A senior Iraqi official said Monday there is no need for U.N. weapons inspectors to return to Baghdad and branded as a "lie" allegations that Saddam Hussein still has weapons of mass destruction.

In response to the comments by the Iraqi information minister, the U.S. State Department said Baghdad was refusing to give a straight answer on resuming inspections after nearly four years.

"They refuse to face up to their obligations and obfuscate and look for ways to move the goal posts when it's a simple situation," spokesman Philip Reeker said.

"The issue is not inspections but verified disarmament," he said. "Iraq needs to disarm."

Iraq's information minister, Mohammed Saeed al-Sahhaf, said President Bush was lying about the country's alleged weapons programs to drum up support for his Iraq policy, which calls for Saddam's ouster as a threat to the Mideast.

Bush "knows that he is standing in quicksand when it comes to his baseless talk on Iraq," al-Sahhaf told the Arabic satellite television Al-Jazeera.

Al-Sahhaf also said Iraqi opposition leaders who met with key American officials in Washington last week were "bats ... and a bad American product." He called American courting of the opposition figures "a stupid game that reflects their (U.S.) bankruptcy."

His remarks came as many countries -- including some U.S. allies -- have expressed opposition to the possibility of U.S. military action against Iraq and as Baghdad has opened a campaign portraying itself as the victim of false U.S. propaganda.

Al-Sahhaf said the U.N. work concerning alleged Iraqi weapons programs was completed. "They claim something remains. This talk can be responded to and disproved," al-Sahhaf said in the interview -- conducted in Iraq and monitored in Cairo.

"This is a lie. This is an American stance," he said of Washington's insistence Iraq still possesses or seeks to build chemical, biological and nuclear weapons.

"Inspections have finished in Iraq," he declared.

A report by the U.N. inspection agency issued in January 1999 -- a month after inspectors were withdrawn -- mentioned priority issues that Iraq had not satisfactorily resolved. Those included its development of VX, a deadly chemical weapons nerve agent; its missile production capabilities; and many remaining question marks about its biological weapons program.

Despite intense discussions within the Bush administration about preparation for a possible invasion of Iraq, the president said Saturday that he had no "imminent war plan" but that Saddam remains "an enemy until proven otherwise."

It was not clear from al-Sahhaf's remarks whether Iraq was shutting the inspectors out for good. Baghdad has been sending mixed signals on whether it will act on its recent invitation to U.N. chief weapons inspector Hans Blix to meetings in Iraq to determine how to resolve outstanding disarmament issues.

The inspectors' return is a key demand of the U.N. Security Council, and especially of the United States.

In New York, U.N. spokesman Fred Eckhard said there would be no comment on al-Sahhaf's remarks. He said Secretary-General Kofi Annan had sent an Aug. 6 letter to Iraqi Foreign Minister Naji Sabri "and we're still awaiting an official reply to that letter."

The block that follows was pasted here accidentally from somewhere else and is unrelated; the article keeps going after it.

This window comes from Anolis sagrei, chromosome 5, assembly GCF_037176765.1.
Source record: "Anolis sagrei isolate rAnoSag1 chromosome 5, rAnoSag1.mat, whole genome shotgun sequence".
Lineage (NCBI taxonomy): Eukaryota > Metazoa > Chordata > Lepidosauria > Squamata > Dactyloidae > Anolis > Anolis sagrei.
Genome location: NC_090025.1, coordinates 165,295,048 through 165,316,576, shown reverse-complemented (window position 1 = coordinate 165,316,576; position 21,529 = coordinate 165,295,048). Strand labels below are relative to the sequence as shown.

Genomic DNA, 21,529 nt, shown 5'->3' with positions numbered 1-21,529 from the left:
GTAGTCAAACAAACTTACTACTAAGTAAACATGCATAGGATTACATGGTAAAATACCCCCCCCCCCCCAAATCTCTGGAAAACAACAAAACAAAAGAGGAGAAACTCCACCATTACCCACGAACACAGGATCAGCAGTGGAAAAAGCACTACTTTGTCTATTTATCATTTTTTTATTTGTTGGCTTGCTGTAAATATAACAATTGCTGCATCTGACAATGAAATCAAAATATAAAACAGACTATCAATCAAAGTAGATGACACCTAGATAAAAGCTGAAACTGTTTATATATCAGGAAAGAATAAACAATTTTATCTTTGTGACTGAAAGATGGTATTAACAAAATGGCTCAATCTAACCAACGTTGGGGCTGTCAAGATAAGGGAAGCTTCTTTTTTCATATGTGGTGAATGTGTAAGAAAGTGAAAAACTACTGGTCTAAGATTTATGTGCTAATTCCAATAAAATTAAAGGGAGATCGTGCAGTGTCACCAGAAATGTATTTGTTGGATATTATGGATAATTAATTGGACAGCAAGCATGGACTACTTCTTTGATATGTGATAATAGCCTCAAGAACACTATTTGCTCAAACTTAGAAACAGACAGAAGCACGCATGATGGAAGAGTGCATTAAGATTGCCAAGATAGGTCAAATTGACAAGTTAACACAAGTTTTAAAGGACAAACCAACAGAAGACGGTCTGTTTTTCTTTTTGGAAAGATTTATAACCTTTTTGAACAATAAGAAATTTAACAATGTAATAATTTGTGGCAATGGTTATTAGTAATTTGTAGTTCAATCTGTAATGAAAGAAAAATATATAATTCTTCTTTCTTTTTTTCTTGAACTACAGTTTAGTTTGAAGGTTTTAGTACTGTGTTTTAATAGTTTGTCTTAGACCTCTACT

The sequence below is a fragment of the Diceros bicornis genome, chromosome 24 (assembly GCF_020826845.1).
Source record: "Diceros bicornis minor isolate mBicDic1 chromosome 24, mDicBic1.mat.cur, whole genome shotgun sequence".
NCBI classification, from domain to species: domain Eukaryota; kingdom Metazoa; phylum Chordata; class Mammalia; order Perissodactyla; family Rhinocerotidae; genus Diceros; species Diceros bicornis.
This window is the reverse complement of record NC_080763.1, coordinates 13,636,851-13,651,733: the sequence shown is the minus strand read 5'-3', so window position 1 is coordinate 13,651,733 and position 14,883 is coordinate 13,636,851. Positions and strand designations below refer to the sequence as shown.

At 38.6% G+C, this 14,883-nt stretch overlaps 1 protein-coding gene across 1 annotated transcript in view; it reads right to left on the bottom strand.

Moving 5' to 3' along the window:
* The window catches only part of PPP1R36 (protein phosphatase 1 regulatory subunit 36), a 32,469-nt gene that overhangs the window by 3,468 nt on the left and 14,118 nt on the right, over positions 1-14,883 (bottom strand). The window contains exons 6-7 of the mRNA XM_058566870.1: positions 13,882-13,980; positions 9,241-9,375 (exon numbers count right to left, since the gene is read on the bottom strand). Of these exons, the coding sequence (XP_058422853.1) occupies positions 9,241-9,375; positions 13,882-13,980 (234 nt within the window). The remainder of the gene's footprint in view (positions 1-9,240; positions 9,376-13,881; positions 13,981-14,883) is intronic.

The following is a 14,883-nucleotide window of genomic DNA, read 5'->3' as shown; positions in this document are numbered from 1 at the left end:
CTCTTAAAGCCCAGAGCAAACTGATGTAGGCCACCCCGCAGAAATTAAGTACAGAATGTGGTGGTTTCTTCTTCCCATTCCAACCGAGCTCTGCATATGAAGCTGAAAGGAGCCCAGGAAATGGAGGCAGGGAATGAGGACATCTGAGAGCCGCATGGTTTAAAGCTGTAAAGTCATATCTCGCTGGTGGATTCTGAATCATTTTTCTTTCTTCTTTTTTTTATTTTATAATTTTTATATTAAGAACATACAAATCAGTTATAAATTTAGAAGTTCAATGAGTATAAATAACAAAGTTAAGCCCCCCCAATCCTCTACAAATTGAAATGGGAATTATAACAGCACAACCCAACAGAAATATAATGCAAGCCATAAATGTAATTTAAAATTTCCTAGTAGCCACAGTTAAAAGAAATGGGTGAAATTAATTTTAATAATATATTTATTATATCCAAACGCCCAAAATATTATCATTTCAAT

Annan's letter told Iraq it must accept the Security Council roadmap for the return of weapons inspectors. Sabri's Aug. 1 invitation to Blix outlined a proposal for talks that was at odds with the council's blueprint.

Later Monday, Sabri told reporters at Saddam International Airport that Baghdad was preparing a reply to Annan's letter. He commented after greeting a top PLO official, Farouk Kaddoumi, who arrived in Iraq for talks.

Under U.N. Security Council resolutions, sanctions imposed after Iraq's 1990 invasion of Kuwait, which led to the Gulf War, cannot be lifted until U.N. inspectors certify Iraq's biological, chemical and nuclear weapons have been destroyed along with the long-range missiles to deliver them. U.N. weapons inspectors left Iraq in December 1998 in advance of U.S. and British airstrikes, and Baghdad has barred them from returning.

Baghdad has been insisting the Security Council reply to 19 political and technical questions it posed in March. Annan said last week that Iraq has not shown any flexibility.

Annan and Security Council members insist that Iraq follow a 1999 council resolution requiring inspectors to visit Iraq and then determine within 60 days what arms questions Iraq still must answer.

Meanwhile, Iraqi officials on Sunday took journalists on a tour of a Baghdad site said to be a suspected biological weapons production facility. The officials maintain it was a livestock vaccination laboratory.

Iraq said civil engineer Adnan Saeed al-Haidari, who once worked with a military industrial company in Baghdad and later fled the country, made false claims about the alleged weapons site to the CIA.

A sign at the entrance to the laboratory, which Iraqi officials say was closed by U.N. inspectors in 1996, reads "General Establishment for Animal Development."

Inside, bottles and tubes were scattered on the floor and equipment appeared broken and dusty. Monitoring cameras said to have been installed by the U.N. inspectors were still mounted on the walls, though not functioning since the inspectors left.

Iraq claims the site was dismantled and wrecked by U.N. weapons inspectors before they left.